When animation was done they would cache it all out and we brought the proxy geo in Houdini were we had a procedural setup to create detailed floor of the lagoon which would adapt to the position of the bones and reshape itself accordingly. Then we created highres kelp assets that lighters could instance on the scene based on our layout. We then rendered the whole scene in deep with volumetrics to get the underwater feeling and visibility but this was all lit in a neutral state, meaning in CG we did not have any color shifting. Our artists, used a combination of Megascan textures and models to add details to the lagoon floor.
Regarding the Indominus bones, the look that J.A. wanted was to give the idea that the Mosasaurus had been chipping away at it over time, and so that some meat and flesh was still left on it. We hand sculpted fleshy skin hanging on the bones which we then simulated in Houdini’s carbon plugin to get some nice movement in the current. We also rendered several passes of particulate billowing in the water and dust kick-ups from the submarine. At comp stage taking advantage of the deep data, we were then able to use a tool David Wahlberg on our team developed, that took care of the color spectrum falloff in deep water, based on light position and distance from camera. This was an approach bourne out of the incredibly insightful chats we had with ILM at the beginning of the process especially with their 2D supervisor John Galloway.
The sequence is seen by night and underwater. How did you handle the challenge of the lighting?
For the lighting of the sequence it was all a balance between the clear vision that J.A. had for this sequence, in terms of mood, and the amazing references we could gather from great documentaries such as GHOST OF THE ABYSS. Using such great reference as starting point, we tried to recreate cinematic lighting were we had light sources outside of frame that helped outline silhouettes and the perception of depth of the underwater environment. These lights though decayed quickly to leave entire portions of the frame in complete darkness, as light underwater is absorbed and dies off much faster.
The mood J.A. was after was very much something that resembled space to begin with, where is really hard to tell where is up or down,and the sense of solitude is really strong. A lot of the lighting and look was also handled in comp and our 2D Supervisor Björn Jankes did a great job in trying to capture the look of the lensing and flaring that the show’s cameras gave, and recreate those digitally.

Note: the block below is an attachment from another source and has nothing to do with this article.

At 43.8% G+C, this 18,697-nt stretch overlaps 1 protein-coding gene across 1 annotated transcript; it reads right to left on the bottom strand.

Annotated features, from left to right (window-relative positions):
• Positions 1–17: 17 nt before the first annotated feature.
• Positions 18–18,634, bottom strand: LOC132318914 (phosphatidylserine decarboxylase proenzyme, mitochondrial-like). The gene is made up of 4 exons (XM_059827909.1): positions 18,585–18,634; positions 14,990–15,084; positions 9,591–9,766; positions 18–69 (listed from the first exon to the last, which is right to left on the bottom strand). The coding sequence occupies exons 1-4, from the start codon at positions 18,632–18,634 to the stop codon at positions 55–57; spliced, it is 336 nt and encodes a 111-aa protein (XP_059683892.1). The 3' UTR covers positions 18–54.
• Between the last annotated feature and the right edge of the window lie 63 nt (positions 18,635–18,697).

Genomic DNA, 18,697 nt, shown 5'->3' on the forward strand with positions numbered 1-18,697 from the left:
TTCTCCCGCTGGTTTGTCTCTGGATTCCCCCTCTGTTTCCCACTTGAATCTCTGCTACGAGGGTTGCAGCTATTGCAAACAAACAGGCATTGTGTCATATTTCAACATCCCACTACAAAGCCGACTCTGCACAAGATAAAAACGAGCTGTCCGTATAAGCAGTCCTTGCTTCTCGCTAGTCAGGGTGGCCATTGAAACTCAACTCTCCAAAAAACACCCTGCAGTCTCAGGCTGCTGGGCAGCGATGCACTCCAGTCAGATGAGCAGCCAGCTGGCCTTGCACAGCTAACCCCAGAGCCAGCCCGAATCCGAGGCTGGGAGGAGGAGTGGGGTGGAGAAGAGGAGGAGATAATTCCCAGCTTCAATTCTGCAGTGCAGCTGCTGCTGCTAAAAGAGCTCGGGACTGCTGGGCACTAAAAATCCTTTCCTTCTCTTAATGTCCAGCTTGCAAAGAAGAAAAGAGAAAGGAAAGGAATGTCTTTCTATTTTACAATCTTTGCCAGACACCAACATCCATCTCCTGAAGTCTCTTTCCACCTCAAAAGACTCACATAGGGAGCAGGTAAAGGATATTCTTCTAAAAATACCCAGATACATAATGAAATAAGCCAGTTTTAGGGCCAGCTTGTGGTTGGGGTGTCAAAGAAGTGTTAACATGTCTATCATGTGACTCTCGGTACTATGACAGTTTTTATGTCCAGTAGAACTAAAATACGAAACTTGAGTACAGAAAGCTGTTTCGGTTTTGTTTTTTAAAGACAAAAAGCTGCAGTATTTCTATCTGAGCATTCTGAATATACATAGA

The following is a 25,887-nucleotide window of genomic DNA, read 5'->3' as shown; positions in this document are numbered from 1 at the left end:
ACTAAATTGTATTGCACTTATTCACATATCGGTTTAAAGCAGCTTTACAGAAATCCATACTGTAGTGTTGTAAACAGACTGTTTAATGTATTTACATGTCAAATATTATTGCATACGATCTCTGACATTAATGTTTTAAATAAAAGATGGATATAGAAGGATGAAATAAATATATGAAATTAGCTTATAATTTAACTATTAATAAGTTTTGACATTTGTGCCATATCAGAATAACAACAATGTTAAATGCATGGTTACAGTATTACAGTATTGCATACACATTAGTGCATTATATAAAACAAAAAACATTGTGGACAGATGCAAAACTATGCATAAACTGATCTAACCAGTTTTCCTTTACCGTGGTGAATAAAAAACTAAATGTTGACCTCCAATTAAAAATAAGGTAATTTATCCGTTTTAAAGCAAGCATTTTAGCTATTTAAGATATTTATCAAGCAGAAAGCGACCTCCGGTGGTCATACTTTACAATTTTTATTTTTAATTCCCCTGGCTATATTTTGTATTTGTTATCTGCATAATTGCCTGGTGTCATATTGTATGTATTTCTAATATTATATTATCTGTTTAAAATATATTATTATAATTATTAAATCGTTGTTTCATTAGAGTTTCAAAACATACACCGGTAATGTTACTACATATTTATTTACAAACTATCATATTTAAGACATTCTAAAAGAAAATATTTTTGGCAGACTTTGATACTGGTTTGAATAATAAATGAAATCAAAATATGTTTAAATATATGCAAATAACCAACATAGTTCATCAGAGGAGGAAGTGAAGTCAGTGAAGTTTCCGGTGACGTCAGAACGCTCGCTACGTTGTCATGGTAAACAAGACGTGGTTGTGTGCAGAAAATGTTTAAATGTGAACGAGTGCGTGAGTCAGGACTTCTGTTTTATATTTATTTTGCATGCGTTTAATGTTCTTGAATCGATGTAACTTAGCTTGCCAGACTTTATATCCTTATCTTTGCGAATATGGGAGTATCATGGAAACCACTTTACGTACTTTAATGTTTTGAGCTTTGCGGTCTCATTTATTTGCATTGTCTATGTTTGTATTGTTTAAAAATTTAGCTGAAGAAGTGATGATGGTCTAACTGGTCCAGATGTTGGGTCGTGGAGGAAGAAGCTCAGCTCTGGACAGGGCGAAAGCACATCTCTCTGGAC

What was the main challenge on the show and how did you achieve it?
The biggest challenge was to wrangle all of the CG elements and renders that went into the Submarine Attack. It was extremely heavy renders, with many components that went through several softwares at different stages. Thanks to our leads Per Bergstén and Linus Gustafsson on CG side and Viktor Andersson on comp side, we were able to tame the beast, but it was not easy. The scenes in Maya were to the edge of what Maya can handle and the comps in deep required several stages of baking elements to keep iterations relatively constant. That said having such a heavy CG approach really helped the get a lot of the look in line early on, even if it was quite heavy to manage.
Which sequence or shot was the most complicated to create and why?
The submarine attack takes top prize here for sure. As we decided to go full deep on this sequence, and it was pretty much a sequence of full CG shots, it posed a lot of technical and creative challenges. Also the end frames where extremely slow to render so it took some creative organization to make sure it all came out on time and looking sharp.
Is there something specific that gives you some really short nights?
Render times. It actually gave me short nights, looking at the farm.
What is your favorite shot or sequence?
Hard to say as we were really lucky in terms of which sequences we were able to work on. Definitely the T-Rex chase has a special spot as it is so iconic and has such a beautiful atmosphere. It was really nice to be able to work on that sequence.
What is your best memory on this show?
Absolutely collaborating with our great team at ILP. There are some incredibly talented artists and they really put their heart and soul into this project. We were not a massive team, and that made it so that I could work closely with each one of them. I learned a lot, it was great fun and it made for some great memories. It was a very rewarding experience.
How long have you worked on this show?
Roughly 9 months.
What’s the VFX shots count?
ILP delivered 87 shots.
What was the size of your team?
It varied in size across the project, but in total 56 people at ILP worked on it.
What is your next project?
ILP secret stuff.
What are the four movies that gave you the passion for cinema?
Hard, but these are good ones for that from my youth!
A big thanks for your time.
// WANT TO KNOW MORE?
Important Looking Pirates: Official website of ILP.
© Vincent Frei – The Art of VFX – 2018